The simple letters CEO once said it all. They meant you were top of the greasy pole and mainly there to deliver profits for shareholders.
Nowadays though, C-E-O means playing many roles, wearing multiple hats and delivering varied results. For example, most senior leaders of large corporations readily talk about the importance of sustainability, and what their company is doing in this area. In all but name the CEO is now “Chief Environmental Officer”
Or, as one commentator at the recent Davos conference put it, the three letters could yet mean “Chief Emotional Officer”. In that role “you’re expected to be highly approachable, engaged, and caring.” Without these, profits alone won’t be enough to hold onto that hefty salary.
All of which makes being CEO of a high tech company more than just Chief Expansion Officer. You now need to be deeply concerned with reputation and doing something worthwhile in society or risk the latter turning against you.
For instance, Uber’s aggressive CEO rolled up at the recent Munich technology conference sounding far more emollient, and rather different from a few months ago. Now he’s talking not about destroying old style, inefficient taxi services—which is still his intention, but about co-operation and not confrontation.” .
This shift has been forced on him by a growing resistance to his company and what it stands for, despite its multi million dollar backing and technical superiority. One more step in his newly-minted persona and he’ll be claiming to be a highly ethical leader, bent on transforming society for the better.
Technology companies like UBER can no longer take for granted that what they’re doing will automatically be received as beneficial. Difficult questions are arising about the value of disruptive technology and what it does to jobs, people’s lives and society in general.
Although the level of trust in technology has tended to be extremely high, we’re seeing signs this is starting to slip. Worse may be yet to come, as technology comes down from its pedestal and takes it rightful place amongst other potentially damaging or at least risky forces in society such as climate change, genome testing, intrusive surveillance, and inequality. 
For example, leading scientist Stephen Hawking recently went on record to warn of the dangers to humankind’s existence from developments in artificial intelligence. His public doubts are shared in many quarters, even if the prospect of a genuine threat remains somewhat distant. 
His concerns though, directly raise an important ethical challenge for high tech leaders in charge of companies involved in this work. Is what they are doing right, could it be morally wrong and ultimately disastrous for humanity?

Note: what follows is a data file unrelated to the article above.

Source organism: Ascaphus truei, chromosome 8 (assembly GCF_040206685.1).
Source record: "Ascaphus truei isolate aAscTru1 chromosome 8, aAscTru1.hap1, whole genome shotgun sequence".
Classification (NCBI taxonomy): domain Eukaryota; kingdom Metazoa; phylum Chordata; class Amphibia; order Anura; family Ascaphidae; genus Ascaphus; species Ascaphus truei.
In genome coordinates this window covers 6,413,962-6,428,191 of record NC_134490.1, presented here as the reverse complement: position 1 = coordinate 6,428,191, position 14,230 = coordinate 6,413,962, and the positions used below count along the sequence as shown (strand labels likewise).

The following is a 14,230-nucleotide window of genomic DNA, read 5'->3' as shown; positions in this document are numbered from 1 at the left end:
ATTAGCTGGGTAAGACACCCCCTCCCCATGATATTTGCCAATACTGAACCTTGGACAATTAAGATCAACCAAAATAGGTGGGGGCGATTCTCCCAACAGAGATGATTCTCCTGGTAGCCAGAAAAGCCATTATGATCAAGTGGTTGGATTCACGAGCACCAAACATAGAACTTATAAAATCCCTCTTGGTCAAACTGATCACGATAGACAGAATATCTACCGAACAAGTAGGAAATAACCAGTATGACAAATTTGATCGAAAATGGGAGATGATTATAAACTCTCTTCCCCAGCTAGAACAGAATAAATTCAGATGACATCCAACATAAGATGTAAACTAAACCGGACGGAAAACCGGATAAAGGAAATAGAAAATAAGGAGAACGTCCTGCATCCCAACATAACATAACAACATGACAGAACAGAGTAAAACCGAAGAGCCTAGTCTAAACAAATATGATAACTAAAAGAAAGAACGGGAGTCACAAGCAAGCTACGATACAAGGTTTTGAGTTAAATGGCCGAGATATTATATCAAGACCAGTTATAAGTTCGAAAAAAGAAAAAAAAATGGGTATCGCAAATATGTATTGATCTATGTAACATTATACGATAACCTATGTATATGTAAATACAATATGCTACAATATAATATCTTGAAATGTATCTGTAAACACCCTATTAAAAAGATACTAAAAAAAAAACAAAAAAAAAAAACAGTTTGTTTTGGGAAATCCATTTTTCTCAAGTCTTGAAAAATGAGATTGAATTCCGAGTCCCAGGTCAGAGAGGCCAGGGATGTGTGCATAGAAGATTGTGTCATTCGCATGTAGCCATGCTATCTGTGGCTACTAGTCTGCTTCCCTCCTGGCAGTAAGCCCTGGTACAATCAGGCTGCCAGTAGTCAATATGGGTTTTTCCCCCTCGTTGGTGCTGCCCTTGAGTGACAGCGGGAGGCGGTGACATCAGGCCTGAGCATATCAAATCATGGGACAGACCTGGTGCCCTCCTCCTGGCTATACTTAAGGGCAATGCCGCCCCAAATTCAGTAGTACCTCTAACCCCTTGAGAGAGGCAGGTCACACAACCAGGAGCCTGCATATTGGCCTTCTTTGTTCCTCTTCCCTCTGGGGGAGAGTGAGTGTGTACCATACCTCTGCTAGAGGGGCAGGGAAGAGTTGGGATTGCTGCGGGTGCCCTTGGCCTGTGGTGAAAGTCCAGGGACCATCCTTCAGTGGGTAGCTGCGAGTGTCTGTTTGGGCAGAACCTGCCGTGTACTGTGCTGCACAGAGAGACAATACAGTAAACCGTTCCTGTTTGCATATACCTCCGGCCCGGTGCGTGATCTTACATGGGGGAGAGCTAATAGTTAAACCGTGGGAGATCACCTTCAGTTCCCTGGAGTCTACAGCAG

This is hardly different, except in scale, from that of a CEO in charge of a company building a massive damn project that threatens many acres of prime agricultural land and the homes of thousands of residents. For example, the Mapuche dam in Chile encountered huge resistance, to its damaging environmental impact, though to little effect—the project still went ahead.
Despite considerable protest, Endesa, the largest Spanish private company in Chile, built a 155 meter-high dam with a 3,400 hectare reservoir. It reportedly displaced 700 Pehuenche Indians and flooded over 70 km of the river valley, inundating the richly diverse forest and its wildlife. 
Environmental and Indigenous rights groups opposed the project, not just because of the wide- scale destruction. But also because projections of Chile’s future energy requirements suggested the power it produces won’t even be needed.
Doubtless Endesa’s CEO would hate to see this issue framed as an ethical leadership one. Yet it was clearly just that. What’s good for Endesa may be entirely bad for a whole lot of other people and that is what ethical leadership often involves.
Bankers have been shocked at how their once cosy world has changed, making them almost social outcasts as their reputation has taken a hammering. Equally CEOs of technology companies may be heading for a similar nasty surprise, as concepts such as trust, authenticity, social licence, integrity, sustainability, privacy and ethical reputation start to take their toll.
What does it mean for instance to be an ethical leader of an advanced technology company in the 21st Century, and are ethics and the planned disruption of whole industries at all compatible?
Laws and regulations are meant to help ethical leaders find their way through such difficult terrain but these clearly can’t keep pace with the technology. 
Consequently CEOs may be no better than the rest of us in making ethical sense of the kind of decisions that have potentially lethal consequences. For example when the first drone carrying a parcel for Amazon kills someone, or a self- drive car goes amok, will the CEO of that company be publicly assailed for running an unethical enterprise?
Until now being a CEO has generally been seen as a “good thing” just as being a banker was once regarded as highly responsible and respectable.
Could all that be about to change?
[symple_toggle title=”Sources” state=”closed”]
- E. Young, What makes a good business leader? BBC News, 2 January 2015
- J.Gapper, Technology has to create more than disruption, FT 22nd January 2015
- G.Hunt, Tech giants warned of bank-style collapse in trust, FT, 22nd January 2015
- R. Cellan-Jones, Stephen Hawking warns artificial intelligence could end mankind, BBC 2 December 2014
- ICE Case Studies, The Bio-Bio River Case, Chile
- A. Howard Disruptive technologies pose difficult ethical questions for society April 22, 2014,